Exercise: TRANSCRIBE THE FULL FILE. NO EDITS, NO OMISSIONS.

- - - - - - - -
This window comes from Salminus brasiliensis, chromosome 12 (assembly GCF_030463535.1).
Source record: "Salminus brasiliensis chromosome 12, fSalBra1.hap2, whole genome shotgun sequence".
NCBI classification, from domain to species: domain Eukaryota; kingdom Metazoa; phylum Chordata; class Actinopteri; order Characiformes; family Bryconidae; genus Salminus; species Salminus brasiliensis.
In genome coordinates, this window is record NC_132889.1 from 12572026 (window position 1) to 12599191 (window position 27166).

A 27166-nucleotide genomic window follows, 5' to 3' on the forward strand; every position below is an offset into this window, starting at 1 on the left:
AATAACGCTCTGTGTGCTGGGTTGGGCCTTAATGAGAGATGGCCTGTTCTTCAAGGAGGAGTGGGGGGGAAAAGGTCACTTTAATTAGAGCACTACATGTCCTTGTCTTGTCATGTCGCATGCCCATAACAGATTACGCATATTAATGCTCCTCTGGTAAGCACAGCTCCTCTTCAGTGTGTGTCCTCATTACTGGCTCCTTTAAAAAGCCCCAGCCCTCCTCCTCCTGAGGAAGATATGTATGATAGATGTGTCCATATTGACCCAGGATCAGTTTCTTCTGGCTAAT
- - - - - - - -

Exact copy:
This window comes from Salminus brasiliensis, chromosome 12 (assembly GCF_030463535.1).
Source record: "Salminus brasiliensis chromosome 12, fSalBra1.hap2, whole genome shotgun sequence".
NCBI classification, from domain to species: domain Eukaryota; kingdom Metazoa; phylum Chordata; class Actinopteri; order Characiformes; family Bryconidae; genus Salminus; species Salminus brasiliensis.
In genome coordinates, this window is record NC_132889.1 from 12572026 (window position 1) to 12599191 (window position 27166).

A 27166-nucleotide genomic window follows, 5' to 3' on the forward strand; every position below is an offset into this window, starting at 1 on the left:
AATAACGCTCTGTGTGCTGGGTTGGGCCTTAATGAGAGATGGCCTGTTCTTCAAGGAGGAGTGGGGGGGAAAAGGTCACTTTAATTAGAGCACTACATGTCCTTGTCTTGTCATGTCGCATGCCCATAACAGATTACGCATATTAATGCTCCTCTGGTAAGCACAGCTCCTCTTCAGTGTGTGTCCTCATTACTGGCTCCTTTAAAAAGCCCCAGCCCTCCTCCTCCTGAGGAAGATATGTATGATAGATGTGTCCATATTGACCCAGGATCAGTTTCTTCTGGCTAAT